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Embattled Stroger's leaves office with 'some bitterness'
COUNTY BOARD | 'Some bitterness' but not a sore loser

Thursday, December 02, 2010
Chicago Sun-Times
by Lisa Donovan

Cook County Board President Todd Stroger described his single term in office as a battle — with his political foes and the news media — and that he leaves feeling “some bitterness.”

In what is expected to be one of his final official acts in office, Stroger presided over the county’s regular board meeting Wednesday and said that despite all the negative publicity he received, he believes he did “some good things.” His top accomplishment, he said, was championing an unpopular penny-on-the-dollar sales tax hike that most political observers say cost him his job.

“It kept the government running, and without that money, we would have to shut some doors,” Stroger told reporters after the meeting. He earlier said the hike kept the doors open at county-funded health clinics and hospitals that serve the poor and uninsured.

Democratic Commissioner Deborah Sims, a Stroger ally, agreed that Stroger “took a bullet that nobody else was willing to take. . . . And I still say if we had not done that we  would have been in a lot worse shape.’’

In one of the meeting’s more bizarre moments, Stroger lauded his cousin and one-time Chief Financial Officer Donna Dunnings  for being the muscle behind so many of his successes. He lamented she was a casualty in the barrage of criticism in newspaper and television news accounts. Yet it was Stroger who fired her in 2009 over a patronage scandal in which a former steakhouse busboy got a county job and was quickly promoted to become a $61,000-a-year highway worker. Dunnings twice bailed him out of jail while he was on the county payroll.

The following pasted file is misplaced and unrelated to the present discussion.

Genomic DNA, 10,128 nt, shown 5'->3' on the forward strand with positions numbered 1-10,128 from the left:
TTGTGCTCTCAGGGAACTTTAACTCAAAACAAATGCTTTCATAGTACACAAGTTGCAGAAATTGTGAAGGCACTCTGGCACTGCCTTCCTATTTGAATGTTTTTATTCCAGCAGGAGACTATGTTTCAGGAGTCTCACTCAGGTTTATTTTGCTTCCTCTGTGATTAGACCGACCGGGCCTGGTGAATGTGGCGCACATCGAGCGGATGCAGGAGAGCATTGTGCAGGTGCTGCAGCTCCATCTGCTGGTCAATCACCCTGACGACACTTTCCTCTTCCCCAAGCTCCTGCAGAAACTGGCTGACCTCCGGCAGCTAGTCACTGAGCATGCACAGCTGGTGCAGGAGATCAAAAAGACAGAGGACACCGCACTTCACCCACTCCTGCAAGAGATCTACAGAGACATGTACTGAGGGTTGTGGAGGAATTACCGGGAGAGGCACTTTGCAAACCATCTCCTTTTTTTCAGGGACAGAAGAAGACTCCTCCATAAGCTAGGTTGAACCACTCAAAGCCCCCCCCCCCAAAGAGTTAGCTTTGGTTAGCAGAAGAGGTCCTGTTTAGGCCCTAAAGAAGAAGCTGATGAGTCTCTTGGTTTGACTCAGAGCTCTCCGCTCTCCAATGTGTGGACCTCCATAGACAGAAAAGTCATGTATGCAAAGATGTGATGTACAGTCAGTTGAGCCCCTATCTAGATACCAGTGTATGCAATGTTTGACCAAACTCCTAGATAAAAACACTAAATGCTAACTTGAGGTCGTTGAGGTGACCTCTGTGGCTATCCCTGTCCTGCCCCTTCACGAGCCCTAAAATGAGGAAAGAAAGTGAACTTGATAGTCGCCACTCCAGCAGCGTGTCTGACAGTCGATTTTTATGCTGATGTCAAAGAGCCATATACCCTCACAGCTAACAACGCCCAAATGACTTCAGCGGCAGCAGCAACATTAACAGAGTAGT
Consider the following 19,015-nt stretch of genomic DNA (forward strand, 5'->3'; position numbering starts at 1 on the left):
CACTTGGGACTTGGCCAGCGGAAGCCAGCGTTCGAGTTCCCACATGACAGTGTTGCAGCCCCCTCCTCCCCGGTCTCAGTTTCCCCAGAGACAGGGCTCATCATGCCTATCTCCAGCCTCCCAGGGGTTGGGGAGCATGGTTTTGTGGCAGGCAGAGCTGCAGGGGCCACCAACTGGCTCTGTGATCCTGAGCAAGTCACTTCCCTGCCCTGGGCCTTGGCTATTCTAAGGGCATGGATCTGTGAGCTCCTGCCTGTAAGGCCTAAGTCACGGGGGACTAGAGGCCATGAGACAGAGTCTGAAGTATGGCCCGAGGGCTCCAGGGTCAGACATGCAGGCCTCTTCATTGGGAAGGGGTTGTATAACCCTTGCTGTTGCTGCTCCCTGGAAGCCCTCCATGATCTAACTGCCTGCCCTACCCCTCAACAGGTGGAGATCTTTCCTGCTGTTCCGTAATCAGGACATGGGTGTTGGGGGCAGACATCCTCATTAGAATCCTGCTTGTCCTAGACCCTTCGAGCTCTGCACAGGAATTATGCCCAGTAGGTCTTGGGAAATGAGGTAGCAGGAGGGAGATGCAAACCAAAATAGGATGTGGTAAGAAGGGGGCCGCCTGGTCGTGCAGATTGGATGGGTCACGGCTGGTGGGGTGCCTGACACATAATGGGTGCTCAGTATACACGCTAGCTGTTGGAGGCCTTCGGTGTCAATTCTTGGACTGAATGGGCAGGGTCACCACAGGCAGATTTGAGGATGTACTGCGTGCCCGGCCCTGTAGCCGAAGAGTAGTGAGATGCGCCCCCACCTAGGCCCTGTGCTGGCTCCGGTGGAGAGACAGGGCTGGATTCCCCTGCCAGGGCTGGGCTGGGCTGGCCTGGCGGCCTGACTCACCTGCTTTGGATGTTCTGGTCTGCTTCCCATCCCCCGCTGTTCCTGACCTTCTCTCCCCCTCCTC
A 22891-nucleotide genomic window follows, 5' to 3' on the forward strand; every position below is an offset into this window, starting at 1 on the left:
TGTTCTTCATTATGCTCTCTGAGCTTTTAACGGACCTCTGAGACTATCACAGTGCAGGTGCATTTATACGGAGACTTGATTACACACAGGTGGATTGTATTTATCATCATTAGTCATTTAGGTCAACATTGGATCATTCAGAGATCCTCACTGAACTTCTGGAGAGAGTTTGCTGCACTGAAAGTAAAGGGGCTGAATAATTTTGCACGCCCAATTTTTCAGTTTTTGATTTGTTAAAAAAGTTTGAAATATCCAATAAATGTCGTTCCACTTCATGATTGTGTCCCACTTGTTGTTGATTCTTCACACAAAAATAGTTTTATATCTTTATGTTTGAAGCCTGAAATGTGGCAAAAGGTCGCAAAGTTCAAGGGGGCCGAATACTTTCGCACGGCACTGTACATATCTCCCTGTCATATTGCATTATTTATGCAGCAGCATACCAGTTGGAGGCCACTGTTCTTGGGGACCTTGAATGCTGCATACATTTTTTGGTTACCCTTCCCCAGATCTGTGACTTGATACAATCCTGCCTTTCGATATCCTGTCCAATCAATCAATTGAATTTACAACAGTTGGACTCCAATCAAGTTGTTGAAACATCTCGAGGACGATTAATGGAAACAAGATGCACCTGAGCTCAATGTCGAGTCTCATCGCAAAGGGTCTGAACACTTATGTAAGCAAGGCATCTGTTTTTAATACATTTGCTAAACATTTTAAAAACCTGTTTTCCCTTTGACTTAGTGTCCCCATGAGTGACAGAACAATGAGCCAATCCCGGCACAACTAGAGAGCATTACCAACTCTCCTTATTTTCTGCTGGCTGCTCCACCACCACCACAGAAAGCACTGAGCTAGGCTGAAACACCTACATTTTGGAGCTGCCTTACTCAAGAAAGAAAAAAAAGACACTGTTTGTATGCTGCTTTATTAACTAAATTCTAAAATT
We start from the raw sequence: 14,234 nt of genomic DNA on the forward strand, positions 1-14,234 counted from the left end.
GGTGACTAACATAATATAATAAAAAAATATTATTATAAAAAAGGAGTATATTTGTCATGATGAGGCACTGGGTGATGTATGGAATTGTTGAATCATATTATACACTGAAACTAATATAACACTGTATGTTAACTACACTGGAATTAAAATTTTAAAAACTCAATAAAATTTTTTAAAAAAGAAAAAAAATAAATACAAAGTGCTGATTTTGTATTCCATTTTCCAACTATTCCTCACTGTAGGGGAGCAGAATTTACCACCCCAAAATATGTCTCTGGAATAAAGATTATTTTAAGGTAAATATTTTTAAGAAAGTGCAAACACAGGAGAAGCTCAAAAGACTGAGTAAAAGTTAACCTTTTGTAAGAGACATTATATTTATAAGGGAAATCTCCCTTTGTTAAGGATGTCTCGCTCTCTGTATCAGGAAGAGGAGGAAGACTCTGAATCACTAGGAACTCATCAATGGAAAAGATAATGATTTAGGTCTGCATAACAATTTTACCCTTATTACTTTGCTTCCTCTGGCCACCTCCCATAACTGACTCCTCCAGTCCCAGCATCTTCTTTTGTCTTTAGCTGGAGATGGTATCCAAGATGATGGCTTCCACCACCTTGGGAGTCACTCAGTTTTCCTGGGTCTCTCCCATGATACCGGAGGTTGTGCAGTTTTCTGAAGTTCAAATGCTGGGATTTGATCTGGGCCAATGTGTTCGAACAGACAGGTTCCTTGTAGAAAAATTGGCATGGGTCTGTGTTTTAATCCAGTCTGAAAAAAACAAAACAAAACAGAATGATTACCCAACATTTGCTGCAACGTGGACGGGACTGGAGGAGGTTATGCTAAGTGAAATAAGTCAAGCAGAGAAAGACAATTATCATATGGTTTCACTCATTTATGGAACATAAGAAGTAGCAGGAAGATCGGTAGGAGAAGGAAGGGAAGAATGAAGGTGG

“I’d like to give her a lot of credit for the success we had,” he said, as Dunnings sat in the audience — and openly wept.

Stroger rose up through the 8th Ward Democratic political organization his father, John Stroger, built and ran. His very first job was working in the Illinois Secretary of State’s Office. He later became a state lawmaker and a city alderman, winning both posts with his father’s help.

He took over the board in 2006, after his father, running for re-election as Cook County Board President, suffered a catastrophic stroke on the eve of the primary. Todd Stroger’s candidacy for the president’s post was bolstered by  Democratic powerhouse families including the Daleys and Madigans.

But while Todd Stroger sailed to victory then, he recounted Wednesday that he walked in to a budget crisis and a group of reporters out to get him.

He pushed the sales tax hike, and then balked at rolling it back even in the run-up to a tough February primary in his re-election attempt. The Democratic powerhouses that initially backed him were nowhere to be found. He finished last in a four-way race.

While he blames his own media affairs operation, he also blames the press for legitimizing his foes’ every criticism.

“Yes, there is some bitterness about how things are portrayed,” he said.

But flashing a smile, Stroger said he isn’t a sore loser: “I don’t always expect to win everything. This is the first election I’ve lost,” Stroger said.

After he leaves office, he plans to do some “consulting work.” He’s also interested in becoming an insurance agent.

Will the 47-year-old return someday to politics?

“I’ll go out in the real world, make some money and then I’ll decide,” he said.

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